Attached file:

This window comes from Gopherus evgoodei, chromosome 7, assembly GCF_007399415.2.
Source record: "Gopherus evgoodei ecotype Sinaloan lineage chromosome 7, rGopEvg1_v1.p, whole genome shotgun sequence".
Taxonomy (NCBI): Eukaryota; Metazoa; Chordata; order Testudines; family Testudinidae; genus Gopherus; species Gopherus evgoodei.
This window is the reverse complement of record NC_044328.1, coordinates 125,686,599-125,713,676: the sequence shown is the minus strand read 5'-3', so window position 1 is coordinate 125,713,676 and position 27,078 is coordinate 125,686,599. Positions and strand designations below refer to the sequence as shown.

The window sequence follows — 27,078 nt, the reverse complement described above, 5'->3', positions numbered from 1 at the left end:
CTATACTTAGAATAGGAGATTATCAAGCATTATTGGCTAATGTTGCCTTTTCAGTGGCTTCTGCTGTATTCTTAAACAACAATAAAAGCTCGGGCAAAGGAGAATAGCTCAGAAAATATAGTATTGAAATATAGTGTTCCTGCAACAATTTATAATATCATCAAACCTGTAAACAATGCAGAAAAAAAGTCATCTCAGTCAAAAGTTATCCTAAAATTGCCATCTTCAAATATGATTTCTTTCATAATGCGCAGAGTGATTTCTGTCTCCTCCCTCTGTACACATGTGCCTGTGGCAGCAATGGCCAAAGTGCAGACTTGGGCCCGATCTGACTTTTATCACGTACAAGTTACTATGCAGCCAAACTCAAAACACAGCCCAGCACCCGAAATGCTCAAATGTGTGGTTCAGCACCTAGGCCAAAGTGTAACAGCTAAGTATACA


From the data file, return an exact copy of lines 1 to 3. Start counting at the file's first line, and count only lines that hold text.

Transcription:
This window comes from Gopherus evgoodei, chromosome 7, assembly GCF_007399415.2.
Source record: "Gopherus evgoodei ecotype Sinaloan lineage chromosome 7, rGopEvg1_v1.p, whole genome shotgun sequence".
Taxonomy (NCBI): Eukaryota; Metazoa; Chordata; order Testudines; family Testudinidae; genus Gopherus; species Gopherus evgoodei.